One caution that was pointed out to us was that once the initial work of targeting the shoreline was done, we should switch to clicking while the dog was in motion and in good position right next to the shoreline, rather than expending too many clicks on targeting the shoreline. If we're not careful about that, we can create a dog that stops and turns to the curb too often, without being prompted. I believe this has been a concern over the years when the subject of teaching country work with the clicker was discussed. Trainers were always afraid they would create a dog that stopped without being asked to and turned to the edge where it had been most heavily reinforced. This conference and these demos have given me more and more confidence every day that what the behavior that you click is the behavior you get more of. I know, I know, all the clicker training books, of which I have read dozens, say the same thing. But it is so easy for us as GDMI's to say, "Yeah, for pet dogs, but what we do is different; we can't take the risk that we'll get some other behavior that interferes with safe guide work instead of the behavior we think we're clicking." The answer to that objection, of course, is that all of us need to seek out every opportunity we can to get better with the clicker, both in understanding it theoretically and in hard skills -- hands-on practice. Hey, what are our pet dogs for if not for experimentation with the clicker?
Anyway, at Leader we just now officially switched to teaching country work with the clicker. Just this past week I trained it to my dogs, and, wow. It is completely different than training it without the clicker. Historically, most instructors have hated teaching country work. It has always been tedious and there have always been some dogs to whom it just doesn't make sense. They don't understand why they get corrected when they drift away from the edge, they don't understand why they have to indent (turn down an intersecting street to indicate an intersection), they drop their tails and get a sullen look on their faces as soon as they get out of the truck and recognize the country work environment. It's like instructor and dog both go, "Oh, God, not this again." It is night and day training this traditionally and training it with a clicker. Even my one dog in this string that has a little bit of a right tendency was glued to the shoreline by his second trip out there. I am grateful for every single step in the process that culminated in me being able to use the clicker to train country work to my dogs at Leader, believe me!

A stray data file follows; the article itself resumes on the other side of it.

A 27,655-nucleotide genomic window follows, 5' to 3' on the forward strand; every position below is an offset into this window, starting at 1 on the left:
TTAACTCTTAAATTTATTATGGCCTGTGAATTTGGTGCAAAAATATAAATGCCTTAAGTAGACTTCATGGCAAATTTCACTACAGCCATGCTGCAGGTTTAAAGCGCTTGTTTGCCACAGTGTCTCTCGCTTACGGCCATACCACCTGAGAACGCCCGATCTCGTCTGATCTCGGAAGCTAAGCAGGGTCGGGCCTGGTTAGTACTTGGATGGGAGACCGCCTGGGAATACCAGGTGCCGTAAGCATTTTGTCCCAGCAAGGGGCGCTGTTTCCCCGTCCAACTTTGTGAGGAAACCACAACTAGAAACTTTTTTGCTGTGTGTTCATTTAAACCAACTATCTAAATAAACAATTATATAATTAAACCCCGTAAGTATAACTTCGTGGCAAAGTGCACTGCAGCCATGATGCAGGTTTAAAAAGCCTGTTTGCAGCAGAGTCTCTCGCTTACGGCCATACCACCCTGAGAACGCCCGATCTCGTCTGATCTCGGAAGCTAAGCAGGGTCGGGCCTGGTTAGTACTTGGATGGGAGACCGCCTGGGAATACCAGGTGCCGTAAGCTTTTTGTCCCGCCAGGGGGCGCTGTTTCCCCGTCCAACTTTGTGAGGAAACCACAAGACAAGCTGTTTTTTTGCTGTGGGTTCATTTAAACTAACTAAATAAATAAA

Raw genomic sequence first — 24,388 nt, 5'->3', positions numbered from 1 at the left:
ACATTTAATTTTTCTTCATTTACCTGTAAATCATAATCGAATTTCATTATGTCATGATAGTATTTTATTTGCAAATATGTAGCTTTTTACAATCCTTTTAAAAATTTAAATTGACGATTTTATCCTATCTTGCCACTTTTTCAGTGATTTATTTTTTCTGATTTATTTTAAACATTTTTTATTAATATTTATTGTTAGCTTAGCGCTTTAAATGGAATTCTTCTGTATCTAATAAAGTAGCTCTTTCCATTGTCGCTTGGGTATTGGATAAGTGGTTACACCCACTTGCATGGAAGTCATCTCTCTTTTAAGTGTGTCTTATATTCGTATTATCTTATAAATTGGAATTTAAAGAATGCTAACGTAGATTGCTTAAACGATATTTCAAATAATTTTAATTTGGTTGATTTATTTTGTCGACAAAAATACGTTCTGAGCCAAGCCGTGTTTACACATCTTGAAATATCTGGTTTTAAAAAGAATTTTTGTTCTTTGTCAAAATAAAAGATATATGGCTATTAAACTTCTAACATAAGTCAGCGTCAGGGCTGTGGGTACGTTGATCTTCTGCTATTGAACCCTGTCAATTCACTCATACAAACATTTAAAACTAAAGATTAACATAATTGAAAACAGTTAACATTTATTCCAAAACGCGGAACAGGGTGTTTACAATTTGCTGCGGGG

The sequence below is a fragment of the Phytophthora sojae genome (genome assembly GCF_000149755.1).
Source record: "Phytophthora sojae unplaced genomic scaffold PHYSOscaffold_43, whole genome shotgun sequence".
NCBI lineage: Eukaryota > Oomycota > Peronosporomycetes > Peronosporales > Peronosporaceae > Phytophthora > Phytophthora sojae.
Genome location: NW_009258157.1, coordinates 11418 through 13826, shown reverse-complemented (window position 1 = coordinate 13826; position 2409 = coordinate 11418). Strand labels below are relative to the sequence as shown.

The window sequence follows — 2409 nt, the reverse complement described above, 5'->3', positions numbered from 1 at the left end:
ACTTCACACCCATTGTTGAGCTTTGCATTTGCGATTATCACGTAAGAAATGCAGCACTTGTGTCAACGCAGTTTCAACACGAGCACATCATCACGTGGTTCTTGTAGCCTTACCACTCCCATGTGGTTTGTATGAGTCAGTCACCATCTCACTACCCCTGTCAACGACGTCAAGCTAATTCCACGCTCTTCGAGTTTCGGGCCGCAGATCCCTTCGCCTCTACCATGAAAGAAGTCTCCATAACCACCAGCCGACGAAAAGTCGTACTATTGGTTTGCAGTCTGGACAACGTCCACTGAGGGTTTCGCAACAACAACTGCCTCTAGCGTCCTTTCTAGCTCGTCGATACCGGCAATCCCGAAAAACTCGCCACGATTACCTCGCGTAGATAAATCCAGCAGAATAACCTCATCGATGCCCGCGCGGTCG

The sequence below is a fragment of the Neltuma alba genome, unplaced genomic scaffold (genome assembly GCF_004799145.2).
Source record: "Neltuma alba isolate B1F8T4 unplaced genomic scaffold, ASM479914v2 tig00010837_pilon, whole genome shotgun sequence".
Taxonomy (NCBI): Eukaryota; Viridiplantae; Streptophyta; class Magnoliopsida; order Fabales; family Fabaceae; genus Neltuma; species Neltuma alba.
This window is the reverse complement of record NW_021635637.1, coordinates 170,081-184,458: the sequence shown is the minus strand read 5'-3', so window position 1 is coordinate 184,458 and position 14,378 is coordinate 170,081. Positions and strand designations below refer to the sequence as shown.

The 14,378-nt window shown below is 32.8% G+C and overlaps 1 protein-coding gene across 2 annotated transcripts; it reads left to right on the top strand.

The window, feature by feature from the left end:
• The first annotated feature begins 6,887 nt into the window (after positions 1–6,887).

After country work, we discussed back chaining in general, for targeting things other than chairs, like poles and trash cans. Of course we have really been talking about back chaining all day. Clients teaching chair targeting was back chaining (start right at the chair and gradually get further away), and so was teaching the dogs to work around parked cars when doing country work. This discussion was more of a review and wrap-up of back chaining principles.
When GDMI's are teaching something using back chaining, it is important for us to observe and click for intention. A lot of times, when the dog is first learning to target something, it makes very subtle movements, like a sideways glance at the target that lasts less than a second, or a slight head turn towards it, and if we are watching closely enough to click that, it will make the dog understand that much quicker. When clients are doing a back chaining exercise, it becomes a tactile exercise. The dog gets clicked when the client touches the target. Even though the timing isn't that precise, the dog has a better understanding of the game -- because it has played the game many times with instructors already -- so the timing isn't quite as important. The dog already has a mental category for the game the client is playing with it -- "Oh! That's the show-me-that-thing game again. Got it." GDB emphasized getting the behavior on leash first. When the dog is consistently anticipating and moving toward the target, then you can stop using the hand target and use the harness instead. When the behavior is strong in harness, then you can add the verbal cue -- "Chair" or "Trash" or whatever -- as the dog is in motion toward the target.
We as humans are so lucky to have dogs to work with. Dogs are so willing to interact with us and do what we want them to do that even when our timing is bad, they still understand what we want most of the time, and do it. I don't know if I will ever cease marveling at how lucky we are to have them.